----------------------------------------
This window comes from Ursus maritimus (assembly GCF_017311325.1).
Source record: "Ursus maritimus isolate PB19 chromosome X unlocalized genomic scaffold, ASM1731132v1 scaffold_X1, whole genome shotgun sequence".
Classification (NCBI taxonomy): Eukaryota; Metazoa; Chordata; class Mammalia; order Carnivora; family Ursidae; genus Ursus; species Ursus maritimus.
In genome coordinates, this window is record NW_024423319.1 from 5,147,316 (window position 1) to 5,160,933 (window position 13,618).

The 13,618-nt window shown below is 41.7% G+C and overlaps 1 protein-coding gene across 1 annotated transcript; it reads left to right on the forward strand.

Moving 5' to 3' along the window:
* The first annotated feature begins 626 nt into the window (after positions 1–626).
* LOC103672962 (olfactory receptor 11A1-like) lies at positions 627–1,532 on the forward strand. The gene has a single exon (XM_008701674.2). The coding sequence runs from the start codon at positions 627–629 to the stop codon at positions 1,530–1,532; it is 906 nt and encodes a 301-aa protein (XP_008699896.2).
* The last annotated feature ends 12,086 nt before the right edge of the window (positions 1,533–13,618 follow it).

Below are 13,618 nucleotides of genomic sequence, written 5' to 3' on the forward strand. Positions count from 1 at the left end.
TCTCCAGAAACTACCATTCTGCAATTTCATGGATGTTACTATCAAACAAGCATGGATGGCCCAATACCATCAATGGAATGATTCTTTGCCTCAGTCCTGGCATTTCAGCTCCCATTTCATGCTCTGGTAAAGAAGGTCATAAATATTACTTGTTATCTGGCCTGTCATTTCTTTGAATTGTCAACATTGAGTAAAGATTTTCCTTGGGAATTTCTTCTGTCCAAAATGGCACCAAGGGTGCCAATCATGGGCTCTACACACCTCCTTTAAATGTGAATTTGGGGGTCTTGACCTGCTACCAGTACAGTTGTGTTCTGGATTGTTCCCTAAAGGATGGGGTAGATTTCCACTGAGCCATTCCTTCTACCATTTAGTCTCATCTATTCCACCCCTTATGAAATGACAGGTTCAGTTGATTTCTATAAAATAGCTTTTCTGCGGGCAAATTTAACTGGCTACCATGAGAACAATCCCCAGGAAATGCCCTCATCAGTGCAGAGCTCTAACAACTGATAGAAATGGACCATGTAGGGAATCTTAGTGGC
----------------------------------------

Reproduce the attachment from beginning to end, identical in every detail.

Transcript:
This window comes from Ursus maritimus (assembly GCF_017311325.1).
Source record: "Ursus maritimus isolate PB19 chromosome X unlocalized genomic scaffold, ASM1731132v1 scaffold_X1, whole genome shotgun sequence".
Classification (NCBI taxonomy): Eukaryota; Metazoa; Chordata; class Mammalia; order Carnivora; family Ursidae; genus Ursus; species Ursus maritimus.
In genome coordinates, this window is record NW_024423319.1 from 5,147,316 (window position 1) to 5,160,933 (window position 13,618).

The 13,618-nt window shown below is 41.7% G+C and overlaps 1 protein-coding gene across 1 annotated transcript; it reads left to right on the forward strand.

Moving 5' to 3' along the window:
* The first annotated feature begins 626 nt into the window (after positions 1–626).
* LOC103672962 (olfactory receptor 11A1-like) lies at positions 627–1,532 on the forward strand. The gene has a single exon (XM_008701674.2). The coding sequence runs from the start codon at positions 627–629 to the stop codon at positions 1,530–1,532; it is 906 nt and encodes a 301-aa protein (XP_008699896.2).
* The last annotated feature ends 12,086 nt before the right edge of the window (positions 1,533–13,618 follow it).

Below are 13,618 nucleotides of genomic sequence, written 5' to 3' on the forward strand. Positions count from 1 at the left end.
TCTCCAGAAACTACCATTCTGCAATTTCATGGATGTTACTATCAAACAAGCATGGATGGCCCAATACCATCAATGGAATGATTCTTTGCCTCAGTCCTGGCATTTCAGCTCCCATTTCATGCTCTGGTAAAGAAGGTCATAAATATTACTTGTTATCTGGCCTGTCATTTCTTTGAATTGTCAACATTGAGTAAAGATTTTCCTTGGGAATTTCTTCTGTCCAAAATGGCACCAAGGGTGCCAATCATGGGCTCTACACACCTCCTTTAAATGTGAATTTGGGGGTCTTGACCTGCTACCAGTACAGTTGTGTTCTGGATTGTTCCCTAAAGGATGGGGTAGATTTCCACTGAGCCATTCCTTCTACCATTTAGTCTCATCTATTCCACCCCTTATGAAATGACAGGTTCAGTTGATTTCTATAAAATAGCTTTTCTGCGGGCAAATTTAACTGGCTACCATGAGAACAATCCCCAGGAAATGCCCTCATCAGTGCAGAGCTCTAACAACTGATAGAAATGGACCATGTAGGGAATCTTAGTGGC